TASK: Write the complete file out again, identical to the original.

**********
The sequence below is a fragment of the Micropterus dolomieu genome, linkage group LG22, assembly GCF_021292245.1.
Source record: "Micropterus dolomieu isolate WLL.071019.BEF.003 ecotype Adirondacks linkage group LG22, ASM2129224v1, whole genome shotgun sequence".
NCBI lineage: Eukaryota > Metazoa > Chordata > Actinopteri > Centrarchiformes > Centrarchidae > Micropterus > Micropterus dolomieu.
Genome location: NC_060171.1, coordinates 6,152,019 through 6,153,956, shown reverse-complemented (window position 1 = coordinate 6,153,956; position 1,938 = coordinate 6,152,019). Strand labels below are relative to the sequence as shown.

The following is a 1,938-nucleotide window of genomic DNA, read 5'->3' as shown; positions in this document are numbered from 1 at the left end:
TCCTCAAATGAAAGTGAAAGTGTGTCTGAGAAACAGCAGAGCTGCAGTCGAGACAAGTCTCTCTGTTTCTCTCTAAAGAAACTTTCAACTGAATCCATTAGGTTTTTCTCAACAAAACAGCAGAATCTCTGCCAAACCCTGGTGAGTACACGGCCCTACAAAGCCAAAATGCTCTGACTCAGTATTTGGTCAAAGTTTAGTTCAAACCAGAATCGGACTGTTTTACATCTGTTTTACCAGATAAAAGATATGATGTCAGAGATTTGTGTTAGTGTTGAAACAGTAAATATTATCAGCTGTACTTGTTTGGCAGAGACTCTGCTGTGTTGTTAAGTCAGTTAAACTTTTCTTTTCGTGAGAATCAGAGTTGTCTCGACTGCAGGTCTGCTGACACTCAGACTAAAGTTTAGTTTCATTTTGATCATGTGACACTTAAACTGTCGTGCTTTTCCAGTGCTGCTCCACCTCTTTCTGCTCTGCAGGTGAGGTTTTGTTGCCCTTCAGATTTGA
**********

The sequence below is a fragment of the Micropterus dolomieu genome, linkage group LG22, assembly GCF_021292245.1.
Source record: "Micropterus dolomieu isolate WLL.071019.BEF.003 ecotype Adirondacks linkage group LG22, ASM2129224v1, whole genome shotgun sequence".
NCBI lineage: Eukaryota > Metazoa > Chordata > Actinopteri > Centrarchiformes > Centrarchidae > Micropterus > Micropterus dolomieu.
Genome location: NC_060171.1, coordinates 6,152,019 through 6,153,956, shown reverse-complemented (window position 1 = coordinate 6,153,956; position 1,938 = coordinate 6,152,019). Strand labels below are relative to the sequence as shown.

The following is a 1,938-nucleotide window of genomic DNA, read 5'->3' as shown; positions in this document are numbered from 1 at the left end:
TCCTCAAATGAAAGTGAAAGTGTGTCTGAGAAACAGCAGAGCTGCAGTCGAGACAAGTCTCTCTGTTTCTCTCTAAAGAAACTTTCAACTGAATCCATTAGGTTTTTCTCAACAAAACAGCAGAATCTCTGCCAAACCCTGGTGAGTACACGGCCCTACAAAGCCAAAATGCTCTGACTCAGTATTTGGTCAAAGTTTAGTTCAAACCAGAATCGGACTGTTTTACATCTGTTTTACCAGATAAAAGATATGATGTCAGAGATTTGTGTTAGTGTTGAAACAGTAAATATTATCAGCTGTACTTGTTTGGCAGAGACTCTGCTGTGTTGTTAAGTCAGTTAAACTTTTCTTTTCGTGAGAATCAGAGTTGTCTCGACTGCAGGTCTGCTGACACTCAGACTAAAGTTTAGTTTCATTTTGATCATGTGACACTTAAACTGTCGTGCTTTTCCAGTGCTGCTCCACCTCTTTCTGCTCTGCAGGTGAGGTTTTGTTGCCCTTCAGATTTGA